It’s been a fairly exciting several days for wireless networking professionals, network security staff, and end users far and wide, all trying to digest the news about the KRACK Wi-Fi vulnerability.
Standing for Key Reinstallation Attack, KRACK is either an apocalyptic nightmare about to come trueor a small-potatoes issue—it all depends on what you read.
Here’s my own take on KRACK, and a bit on overall wireless security, too.
Simply put, the KRACK exploit takes somewhat skilled hands and close proximity to the target network to attempt, and then its depends on how well both the WLAN gear and the client devices on that network have been patched.
If the attack is successful, other network defenses (or lack of) will determine what the bad guys/gals can actually get from it. Large networks with structured device management programs and robust security mechanisms maylook at KRACK and say “meh.”
But the rest of us should be aware of what’s at stake, as eventually KRACK will likely be turned into a packaged attack that even beginner hackers will be able to do.
Rather than rehash the same details of the exploit that are all over the internet, let’s focus on what we can and should do in response, and what we can learn from the situation. If you have no real familiarity with the exploit, there’s a great write-up here.
First and foremost, the message is patch everything. It’s easy to say, but often harder to do. If it’s a wireless router or access point, check with the manufacturer to see if they have or will put out an update specifically for KRACK.
If it’s really old gear, or the vendor has left the market, you either live with the risk or make plans to replace it (again, knowing an attacker needs to get close enough to “hear” and to interact with the network). All of this means administrative burden, downtime, and possible problems if the patching doesn’t go well—or living with the risk of doing nothing.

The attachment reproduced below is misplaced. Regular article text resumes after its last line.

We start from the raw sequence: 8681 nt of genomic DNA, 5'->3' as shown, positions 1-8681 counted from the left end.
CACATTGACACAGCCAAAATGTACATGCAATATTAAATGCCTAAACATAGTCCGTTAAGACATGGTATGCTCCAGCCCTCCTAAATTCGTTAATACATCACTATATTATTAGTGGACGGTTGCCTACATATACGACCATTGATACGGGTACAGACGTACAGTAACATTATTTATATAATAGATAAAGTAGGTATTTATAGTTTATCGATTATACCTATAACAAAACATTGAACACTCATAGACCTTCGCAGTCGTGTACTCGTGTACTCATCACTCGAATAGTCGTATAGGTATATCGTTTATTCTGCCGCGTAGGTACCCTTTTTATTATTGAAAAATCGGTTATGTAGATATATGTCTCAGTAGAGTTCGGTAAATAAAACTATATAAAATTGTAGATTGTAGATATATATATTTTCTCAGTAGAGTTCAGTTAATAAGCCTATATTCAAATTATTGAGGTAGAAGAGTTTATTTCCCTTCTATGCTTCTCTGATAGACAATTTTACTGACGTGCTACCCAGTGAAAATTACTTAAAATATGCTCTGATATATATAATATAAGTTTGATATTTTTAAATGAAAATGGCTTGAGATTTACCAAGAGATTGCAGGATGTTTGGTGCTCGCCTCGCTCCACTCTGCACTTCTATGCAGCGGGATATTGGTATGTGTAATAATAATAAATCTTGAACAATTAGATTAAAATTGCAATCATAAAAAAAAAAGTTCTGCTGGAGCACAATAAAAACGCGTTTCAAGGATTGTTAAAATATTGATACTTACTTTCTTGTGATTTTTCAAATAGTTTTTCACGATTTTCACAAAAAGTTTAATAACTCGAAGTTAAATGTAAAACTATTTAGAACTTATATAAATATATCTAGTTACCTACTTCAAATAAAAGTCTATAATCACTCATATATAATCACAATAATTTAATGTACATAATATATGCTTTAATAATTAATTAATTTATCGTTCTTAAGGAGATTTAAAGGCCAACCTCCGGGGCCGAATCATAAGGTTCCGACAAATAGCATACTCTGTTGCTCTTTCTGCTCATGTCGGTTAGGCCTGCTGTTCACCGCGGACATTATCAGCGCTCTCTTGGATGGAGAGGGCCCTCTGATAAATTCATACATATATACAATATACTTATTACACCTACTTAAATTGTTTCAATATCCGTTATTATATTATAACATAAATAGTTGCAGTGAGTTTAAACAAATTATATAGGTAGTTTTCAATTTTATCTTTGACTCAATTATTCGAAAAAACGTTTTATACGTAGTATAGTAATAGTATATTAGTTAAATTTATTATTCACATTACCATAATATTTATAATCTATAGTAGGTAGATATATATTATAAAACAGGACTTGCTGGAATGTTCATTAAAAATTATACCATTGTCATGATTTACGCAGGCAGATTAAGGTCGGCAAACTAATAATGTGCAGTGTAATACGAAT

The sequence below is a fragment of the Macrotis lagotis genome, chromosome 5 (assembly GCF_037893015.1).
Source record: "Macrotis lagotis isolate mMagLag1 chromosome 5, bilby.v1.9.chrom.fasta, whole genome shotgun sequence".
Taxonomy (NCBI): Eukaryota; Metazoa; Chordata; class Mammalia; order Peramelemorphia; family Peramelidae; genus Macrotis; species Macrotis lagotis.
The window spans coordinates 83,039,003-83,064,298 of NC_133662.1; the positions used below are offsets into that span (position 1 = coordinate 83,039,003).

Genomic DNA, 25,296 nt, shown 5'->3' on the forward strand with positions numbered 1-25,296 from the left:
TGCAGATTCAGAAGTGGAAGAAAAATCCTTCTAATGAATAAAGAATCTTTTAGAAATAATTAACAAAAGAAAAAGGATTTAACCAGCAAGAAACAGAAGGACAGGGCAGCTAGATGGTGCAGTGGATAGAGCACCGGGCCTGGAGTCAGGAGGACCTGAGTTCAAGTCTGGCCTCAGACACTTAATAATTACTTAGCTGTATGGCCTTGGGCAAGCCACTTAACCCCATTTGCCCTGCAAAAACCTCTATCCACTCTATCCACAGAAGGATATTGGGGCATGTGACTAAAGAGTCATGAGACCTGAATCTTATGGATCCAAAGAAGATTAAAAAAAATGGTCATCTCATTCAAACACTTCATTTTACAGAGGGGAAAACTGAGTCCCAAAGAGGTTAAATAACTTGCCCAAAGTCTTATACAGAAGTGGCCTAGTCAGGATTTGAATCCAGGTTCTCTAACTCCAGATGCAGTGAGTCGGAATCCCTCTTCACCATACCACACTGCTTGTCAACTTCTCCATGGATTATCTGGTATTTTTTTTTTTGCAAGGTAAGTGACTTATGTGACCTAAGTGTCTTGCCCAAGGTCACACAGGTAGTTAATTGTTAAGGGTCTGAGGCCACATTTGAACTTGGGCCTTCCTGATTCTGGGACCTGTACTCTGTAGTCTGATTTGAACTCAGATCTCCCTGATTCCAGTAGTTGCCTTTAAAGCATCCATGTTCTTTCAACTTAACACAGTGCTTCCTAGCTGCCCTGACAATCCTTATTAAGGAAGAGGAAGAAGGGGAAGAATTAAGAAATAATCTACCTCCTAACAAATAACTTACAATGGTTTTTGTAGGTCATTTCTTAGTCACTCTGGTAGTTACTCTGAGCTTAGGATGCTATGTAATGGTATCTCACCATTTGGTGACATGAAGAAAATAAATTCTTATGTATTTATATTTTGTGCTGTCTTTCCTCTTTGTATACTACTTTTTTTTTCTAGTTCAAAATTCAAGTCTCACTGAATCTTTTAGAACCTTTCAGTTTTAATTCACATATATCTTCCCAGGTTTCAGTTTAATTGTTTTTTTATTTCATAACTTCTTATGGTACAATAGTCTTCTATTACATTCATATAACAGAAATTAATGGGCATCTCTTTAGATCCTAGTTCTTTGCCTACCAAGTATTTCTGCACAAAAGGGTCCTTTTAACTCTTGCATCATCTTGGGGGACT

For client devices, there’s no excuse for mainstream clients not to be patched.
- Windows and OS X, if patched recently, should be in good shape.
- It may take well into November for Apple and Android to release updates that will address the remaining OS versions that aren’t yet fixable. (It’s a mixed bag right now between what’s yet to be released, what’s “fixed, but in beta”, etc).
- Linux will be the wild card as many older versions may likely never be updated.
And what about all those “other” devices—like wireless door locks, cameras, streaming gadgets, and so on? The story doesn’t change: Patch them if you can.
If you can’t, make sure the wireless network they connect to is patched. If you know you simply can’t replace a device, and the device can’t be patched, start thinking about how you can otherwise isolate it so if it’s compromised it can’t lead to bigger hacks deeper inside the network.
Wireless security isn’t the only security
The KRACK exploit reminds us that groups like the IEEE and Wi-Fi Alliance are not absolute in their standards and guidelines. Sometimes they leave the “how” of certain functions up to individual device makers, and other times they just can’t see into the future to predict how sophisticated attacks using better hacking tools might cause trouble in the years to come.
Its incumbent on us, as the network folks, to make sure that wireless security isn’t the only defense in use. Secure applications, VPN, network segmentation, frequent password changes, two-factor authentication, and good physical security always help, and KRACK may be the motivator many environments need to get serious about their security.
At the same time, security tends to be at odds with ease-of-use, and we as human beings often prefer the path of least resistance and so tend to get sloppy again even after being jolted into action from situations like KRACK.
Whatever your own reality, make sure you don’t let the KRACK hysteria fade without at least getting patched far and wide, and assessing what could happen if unpatchable devices are compromised in their current places on the network.
Also be sure to leverage the current buzz to educate your staff, managers, and customers as best you can. As Winston Churchill said, never let a good crisis go to waste.